The Okinawan and Yaeyaman archipelagos – stretching over 1000 kilometres from Kyushu to Taiwan – show a side of Japan worlds away from the buzzy neon-lit cities most know. Discovering these almost untouched islands is best done by sea where you can tender ashore and explore 17th-century villages, hike through butterfly-filled jungles and snorkel with sea turtles in sapphire waters.
Exploring this region previously required flying in from Japan’s capital, Tokyo, but now, these remote islands can be accessed with French luxury expedition leaders, Ponant. They’ve cultivated close relationships with local Japanese national parks and governments to gain rare access to these secluded isles on Le Jacques-Cartier – a 92-room luxury small ship, complete with a glass-walled infinity pool and underwater bar.
“We’ve created a very small-ship-specific itinerary, visiting villages and going through narrow passages,” says Ryo Ijichi, expedition leader at Ponant. “The ship sails when you’re asleep so when you wake, you’ll see a new rural village, jungle, beach or island from your balcony.”
There’s an overwhelming array of island-hopping options, so we’ve narrowed down three of the best ways to sail through this subtropical paradise.
Take a step back in time on Taketomi-jima
Japanese Subtropical Islands: Keelung – Kagoshima
8 days | departs 13 March 2024
Get your fill of fresh seafood from the street stalls in Keelung, Taiwan before starting your journey to Taketomi-jima more than 250 kilometres west of Taiwan. Stroll through a preserved traditional village of red tiles and limestone walls – hallmarks of Okinawan architecture. Just over 30 kilometres west, trek through Iriomote-jima, “the jungle island”, which is so densely carpeted with mangrove forest that it looks prehistoric. Keep an eye out for a crested serpent eagle or the endangered Iriomote wild cat, a rare subspecies of leopard.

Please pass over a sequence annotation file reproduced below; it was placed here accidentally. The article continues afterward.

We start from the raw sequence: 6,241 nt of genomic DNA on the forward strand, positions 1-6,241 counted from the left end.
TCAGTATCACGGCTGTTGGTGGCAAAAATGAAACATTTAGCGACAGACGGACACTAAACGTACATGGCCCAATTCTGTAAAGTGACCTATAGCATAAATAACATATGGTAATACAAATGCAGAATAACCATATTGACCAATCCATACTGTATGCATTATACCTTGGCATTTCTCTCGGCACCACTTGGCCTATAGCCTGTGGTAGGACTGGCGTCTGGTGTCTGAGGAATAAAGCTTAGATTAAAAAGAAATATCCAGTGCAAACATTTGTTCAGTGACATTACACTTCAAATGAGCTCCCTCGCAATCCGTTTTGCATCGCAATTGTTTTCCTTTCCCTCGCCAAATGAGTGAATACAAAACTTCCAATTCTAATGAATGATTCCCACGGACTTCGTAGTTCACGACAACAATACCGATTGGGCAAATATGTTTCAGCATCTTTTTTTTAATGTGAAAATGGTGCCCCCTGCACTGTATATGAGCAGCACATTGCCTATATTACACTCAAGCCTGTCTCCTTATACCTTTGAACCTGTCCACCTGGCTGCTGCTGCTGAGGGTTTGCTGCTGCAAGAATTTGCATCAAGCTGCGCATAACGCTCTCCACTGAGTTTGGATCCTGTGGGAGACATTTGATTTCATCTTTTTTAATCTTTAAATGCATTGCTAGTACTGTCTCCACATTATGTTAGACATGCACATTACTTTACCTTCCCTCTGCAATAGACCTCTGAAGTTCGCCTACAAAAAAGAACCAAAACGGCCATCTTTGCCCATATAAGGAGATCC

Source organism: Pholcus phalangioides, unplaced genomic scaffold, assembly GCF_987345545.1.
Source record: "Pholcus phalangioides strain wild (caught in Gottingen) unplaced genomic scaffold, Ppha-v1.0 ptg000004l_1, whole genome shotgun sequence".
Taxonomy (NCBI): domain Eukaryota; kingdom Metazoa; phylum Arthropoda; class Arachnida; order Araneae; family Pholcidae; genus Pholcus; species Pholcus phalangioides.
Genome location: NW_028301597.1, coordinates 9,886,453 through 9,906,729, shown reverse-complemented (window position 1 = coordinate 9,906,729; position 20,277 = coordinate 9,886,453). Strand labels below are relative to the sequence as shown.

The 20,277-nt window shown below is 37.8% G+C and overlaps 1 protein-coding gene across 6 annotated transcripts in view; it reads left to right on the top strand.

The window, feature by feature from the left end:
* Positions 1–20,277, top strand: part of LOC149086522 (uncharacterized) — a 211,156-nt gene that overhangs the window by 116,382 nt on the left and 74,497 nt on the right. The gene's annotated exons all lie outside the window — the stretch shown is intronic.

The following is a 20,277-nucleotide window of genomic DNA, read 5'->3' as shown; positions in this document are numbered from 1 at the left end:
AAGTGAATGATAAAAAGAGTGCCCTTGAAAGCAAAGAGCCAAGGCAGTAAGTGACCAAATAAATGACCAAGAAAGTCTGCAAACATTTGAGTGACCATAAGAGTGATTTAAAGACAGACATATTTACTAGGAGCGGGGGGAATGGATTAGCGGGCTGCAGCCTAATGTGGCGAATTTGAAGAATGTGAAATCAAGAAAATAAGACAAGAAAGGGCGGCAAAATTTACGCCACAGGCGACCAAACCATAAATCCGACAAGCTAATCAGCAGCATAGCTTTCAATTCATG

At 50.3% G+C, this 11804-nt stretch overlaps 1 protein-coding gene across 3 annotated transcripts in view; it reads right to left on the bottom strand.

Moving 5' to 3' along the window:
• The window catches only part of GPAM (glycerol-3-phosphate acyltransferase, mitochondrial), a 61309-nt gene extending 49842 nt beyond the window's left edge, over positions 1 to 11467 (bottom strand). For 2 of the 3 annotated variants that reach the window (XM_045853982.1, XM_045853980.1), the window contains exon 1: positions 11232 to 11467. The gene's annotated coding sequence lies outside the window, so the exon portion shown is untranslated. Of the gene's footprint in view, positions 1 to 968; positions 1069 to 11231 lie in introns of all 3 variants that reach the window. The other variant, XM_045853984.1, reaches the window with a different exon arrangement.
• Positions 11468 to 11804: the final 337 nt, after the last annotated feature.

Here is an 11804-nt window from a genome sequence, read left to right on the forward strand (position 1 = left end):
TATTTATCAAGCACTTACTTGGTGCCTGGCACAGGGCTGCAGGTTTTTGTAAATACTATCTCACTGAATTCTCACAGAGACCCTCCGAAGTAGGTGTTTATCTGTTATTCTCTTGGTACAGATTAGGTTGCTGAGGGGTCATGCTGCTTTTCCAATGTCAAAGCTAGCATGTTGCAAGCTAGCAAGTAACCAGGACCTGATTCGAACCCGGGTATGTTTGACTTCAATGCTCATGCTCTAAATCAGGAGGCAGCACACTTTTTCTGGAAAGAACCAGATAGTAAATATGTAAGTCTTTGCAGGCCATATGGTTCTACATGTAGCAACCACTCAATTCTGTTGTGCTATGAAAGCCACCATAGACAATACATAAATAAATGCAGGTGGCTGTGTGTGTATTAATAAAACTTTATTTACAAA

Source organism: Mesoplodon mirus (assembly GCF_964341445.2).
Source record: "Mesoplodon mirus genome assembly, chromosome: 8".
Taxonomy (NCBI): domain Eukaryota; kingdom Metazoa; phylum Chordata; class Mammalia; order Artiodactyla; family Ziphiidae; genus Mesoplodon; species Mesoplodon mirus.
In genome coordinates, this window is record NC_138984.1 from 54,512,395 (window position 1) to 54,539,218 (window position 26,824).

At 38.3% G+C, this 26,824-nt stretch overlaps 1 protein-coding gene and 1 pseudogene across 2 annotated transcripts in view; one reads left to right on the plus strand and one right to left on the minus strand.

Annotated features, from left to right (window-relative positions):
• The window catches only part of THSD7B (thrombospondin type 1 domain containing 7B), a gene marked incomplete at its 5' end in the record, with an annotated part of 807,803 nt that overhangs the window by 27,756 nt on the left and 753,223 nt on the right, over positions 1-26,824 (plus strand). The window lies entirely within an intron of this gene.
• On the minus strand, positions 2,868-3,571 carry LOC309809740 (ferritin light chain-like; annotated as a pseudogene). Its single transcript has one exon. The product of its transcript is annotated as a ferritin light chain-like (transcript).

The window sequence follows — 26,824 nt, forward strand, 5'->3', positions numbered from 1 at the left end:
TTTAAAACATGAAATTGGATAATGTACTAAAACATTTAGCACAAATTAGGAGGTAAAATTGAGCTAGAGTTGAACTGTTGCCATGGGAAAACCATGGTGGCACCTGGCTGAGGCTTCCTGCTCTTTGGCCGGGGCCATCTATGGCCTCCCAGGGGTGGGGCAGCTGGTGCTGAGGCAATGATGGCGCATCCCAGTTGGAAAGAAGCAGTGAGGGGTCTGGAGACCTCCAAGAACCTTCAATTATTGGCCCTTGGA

Next, take in the other-worldly landscapes of Oshima as you hike the black desert slopes of Mount Mihara, a 758-metre-tall active volcano, and soak in the Motomachi Hamanoyu hot spring. On this itinerary, a stay at the UNESCO-listed Yakushima off the southern coast of Kyushu is essential, where you can bathe in waterfalls, spot wild monkeys and deer and gaze up at 7,000-year-old cedar trees.
Snorkel amongst the coral gardens of the Kerama Islands
Japanese Subtropical Islands: Naha Okinawa to Keelung
8 days | departs 16 March 2024
From $8030 per person aboard Le Jacques-Cartier
Start your sail in Naha, Okinawa to explore Zamami in the Kerama Islands. There you can snorkel amongst its lush coral gardens, teeming with marine life such as lionfish, clownfish and green sea turtles. Then explore the westernmost island of Japan, Yonagun-ijima, and its remote, windswept meadows spotted with wild horses. It’s also the ideal spot for keen divers to explore the beauty of its sea-beds and the Yonaguni Monument – a unique underwater stone formation.
Okinawa’s northernmost tip, Iheyajima, is another essential port of call, where you can watch Eisa – a traditional folk dance involving colourful garments, drumming and singing. On Kumejima, the island that linked Okinawa to China in the time of the Ryukyu Kingdom (1429 to 1879), you can visit a local distillery and taste Okinawan cuisine, sink your toes into the powdery soft sand in Kabira Bay and see mythical Mifuga rock formations.
Unwind on Miyako-jima's dazzling beaches
Odyssey In The Heart of Japan’s Subtropical Islands: Ha Long, Vietnam to Naha, Okinawa
13 days | departs 4 March 2024
From $15,610 per person aboard Le Jacques-Cartier
The wind-sculpted grottoes and forested islands of Vietnam’s Ha Long Bay make for a phenomenal spot to start your adventure. Head 700 kilometres north-east to pulsing Hong Kong, where neon skylines and temples coexist, where you’ll eat your way along the buzzing streets of Shau Kei Wan and hike to Victoria Peak for unobstructed coastal views.
Next, slow your pace through Okinawa, Yaeyama and Sakishima islands, with a stop at beach-lover’s paradise: Miyako-jima, more than 380 kilometres west of Taiwan. It’s known for some of Japan’s best stretches of blindingly white sand and turquoise waters, with excellent snorkelling opportunities a few strokes from shore.
You’ll be one of few travellers on Iheyajima, an untouched island steeped in Japanese folklore. Explore Kumaya Cave (a sacred spot for locals where it’s believed the sun deity hides) and swim amongst limestone rock formations scattered amongst sparkling sea.